Discrimination still common in schools

One in three disabled children are still being treated unfairly in
the education system despite recent laws to prevent discrimination,
according to new research.

The survey of disabled children’s parents, launched last week by
charity Contact a Family, finds that despite the Special
Educational Needs and Disability Act 2001 coming into force in
September to strengthen the rights of disabled children in schools,
discrimination is still occurring.

The findings, based on almost 1,700 responses to a web-based survey
in January, reveals that more than a third of parents do not
believe their child gets the extra help that they require at
school. A similar number of parents were unaware of the new

Meanwhile, a report on schools’ views of their local education
authorities, published last week by the Audit Commission, reveals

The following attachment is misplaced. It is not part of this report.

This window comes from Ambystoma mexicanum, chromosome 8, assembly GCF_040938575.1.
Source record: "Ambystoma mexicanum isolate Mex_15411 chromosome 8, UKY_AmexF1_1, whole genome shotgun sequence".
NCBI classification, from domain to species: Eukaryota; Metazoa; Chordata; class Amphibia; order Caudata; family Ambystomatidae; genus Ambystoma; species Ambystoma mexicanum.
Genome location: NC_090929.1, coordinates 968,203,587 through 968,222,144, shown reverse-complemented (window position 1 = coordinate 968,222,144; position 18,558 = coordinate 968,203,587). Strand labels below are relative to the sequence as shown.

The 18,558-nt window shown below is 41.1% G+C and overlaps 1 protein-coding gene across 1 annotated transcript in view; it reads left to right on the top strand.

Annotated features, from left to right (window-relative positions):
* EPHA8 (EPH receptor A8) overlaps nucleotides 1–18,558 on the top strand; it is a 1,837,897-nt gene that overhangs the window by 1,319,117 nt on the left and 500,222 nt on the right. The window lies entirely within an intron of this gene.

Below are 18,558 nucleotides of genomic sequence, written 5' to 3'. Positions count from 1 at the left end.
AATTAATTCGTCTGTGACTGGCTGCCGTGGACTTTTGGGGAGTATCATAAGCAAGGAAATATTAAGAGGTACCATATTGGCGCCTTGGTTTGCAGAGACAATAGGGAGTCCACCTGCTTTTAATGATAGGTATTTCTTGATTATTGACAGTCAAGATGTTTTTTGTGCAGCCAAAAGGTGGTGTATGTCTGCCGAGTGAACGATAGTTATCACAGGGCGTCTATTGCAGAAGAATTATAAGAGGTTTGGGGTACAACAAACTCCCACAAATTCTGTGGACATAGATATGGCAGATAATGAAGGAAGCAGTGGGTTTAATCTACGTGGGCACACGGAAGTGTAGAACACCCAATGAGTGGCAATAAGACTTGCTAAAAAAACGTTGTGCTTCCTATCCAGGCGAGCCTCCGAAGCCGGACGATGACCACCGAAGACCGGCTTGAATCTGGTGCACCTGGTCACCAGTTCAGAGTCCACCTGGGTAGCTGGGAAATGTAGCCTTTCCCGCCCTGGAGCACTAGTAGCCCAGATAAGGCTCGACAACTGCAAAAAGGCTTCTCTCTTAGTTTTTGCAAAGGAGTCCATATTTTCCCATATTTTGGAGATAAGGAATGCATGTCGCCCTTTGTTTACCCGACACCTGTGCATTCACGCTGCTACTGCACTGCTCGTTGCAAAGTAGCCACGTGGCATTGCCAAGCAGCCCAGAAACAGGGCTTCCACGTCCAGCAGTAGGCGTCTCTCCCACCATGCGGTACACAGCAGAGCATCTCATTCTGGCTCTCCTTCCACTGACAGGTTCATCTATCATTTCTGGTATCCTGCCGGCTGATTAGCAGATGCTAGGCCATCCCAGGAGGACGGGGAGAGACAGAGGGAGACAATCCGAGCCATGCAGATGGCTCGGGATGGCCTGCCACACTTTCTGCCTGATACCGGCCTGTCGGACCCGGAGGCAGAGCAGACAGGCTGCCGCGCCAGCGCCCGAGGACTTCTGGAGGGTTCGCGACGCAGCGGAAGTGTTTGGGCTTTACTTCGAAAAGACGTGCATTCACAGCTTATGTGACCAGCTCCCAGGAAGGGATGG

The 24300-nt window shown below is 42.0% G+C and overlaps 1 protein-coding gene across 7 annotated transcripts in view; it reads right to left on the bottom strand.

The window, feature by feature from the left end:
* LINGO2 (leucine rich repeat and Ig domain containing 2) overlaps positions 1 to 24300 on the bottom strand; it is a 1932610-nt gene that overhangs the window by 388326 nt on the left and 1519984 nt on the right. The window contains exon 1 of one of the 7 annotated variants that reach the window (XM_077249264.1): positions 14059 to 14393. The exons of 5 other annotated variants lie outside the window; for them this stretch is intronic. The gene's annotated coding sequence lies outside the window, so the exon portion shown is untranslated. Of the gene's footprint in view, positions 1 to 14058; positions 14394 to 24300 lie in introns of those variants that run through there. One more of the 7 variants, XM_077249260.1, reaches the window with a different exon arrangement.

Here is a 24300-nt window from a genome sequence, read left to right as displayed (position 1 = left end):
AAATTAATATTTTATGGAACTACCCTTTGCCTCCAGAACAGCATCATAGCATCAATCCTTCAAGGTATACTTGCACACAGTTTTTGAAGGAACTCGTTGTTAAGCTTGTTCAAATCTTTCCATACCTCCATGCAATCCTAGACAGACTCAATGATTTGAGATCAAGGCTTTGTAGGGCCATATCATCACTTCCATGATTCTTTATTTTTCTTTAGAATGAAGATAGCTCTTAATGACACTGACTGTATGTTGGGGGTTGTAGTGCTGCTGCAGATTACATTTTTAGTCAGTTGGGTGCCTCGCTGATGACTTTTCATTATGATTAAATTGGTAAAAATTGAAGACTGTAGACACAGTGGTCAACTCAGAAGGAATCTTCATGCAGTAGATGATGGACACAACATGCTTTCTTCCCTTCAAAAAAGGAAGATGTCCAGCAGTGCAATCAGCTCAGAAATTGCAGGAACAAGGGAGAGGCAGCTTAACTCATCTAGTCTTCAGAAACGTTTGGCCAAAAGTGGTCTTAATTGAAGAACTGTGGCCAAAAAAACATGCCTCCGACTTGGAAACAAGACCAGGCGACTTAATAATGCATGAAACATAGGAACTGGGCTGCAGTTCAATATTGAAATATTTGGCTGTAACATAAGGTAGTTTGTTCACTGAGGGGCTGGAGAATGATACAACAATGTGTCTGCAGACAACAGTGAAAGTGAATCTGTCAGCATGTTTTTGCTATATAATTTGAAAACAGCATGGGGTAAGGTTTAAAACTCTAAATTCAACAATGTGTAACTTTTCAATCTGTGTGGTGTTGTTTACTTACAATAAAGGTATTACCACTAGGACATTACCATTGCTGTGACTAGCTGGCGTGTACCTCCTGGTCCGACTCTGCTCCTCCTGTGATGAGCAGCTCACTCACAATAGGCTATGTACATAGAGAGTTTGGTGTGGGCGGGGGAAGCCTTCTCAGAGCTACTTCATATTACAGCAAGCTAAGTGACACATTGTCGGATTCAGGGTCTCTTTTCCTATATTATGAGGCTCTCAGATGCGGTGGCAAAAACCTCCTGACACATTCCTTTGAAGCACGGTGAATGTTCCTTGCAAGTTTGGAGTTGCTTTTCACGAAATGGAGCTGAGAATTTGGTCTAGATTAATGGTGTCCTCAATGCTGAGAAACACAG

that many feel the effectiveness of LEAs’ support for pupils with
special educational needs required vast improvement.

A particular problem was found to be “the efficiency with which
statutory assessments of pupils with SEN are made”, with 37 per
cent of the 7,430 head teachers who responded rating it as below

Family Education Survey from www.cafamily.org.uk/edsurvey.html
and Schools’ Views of their LEAs 2002 from www.audit-commission.gov.uk

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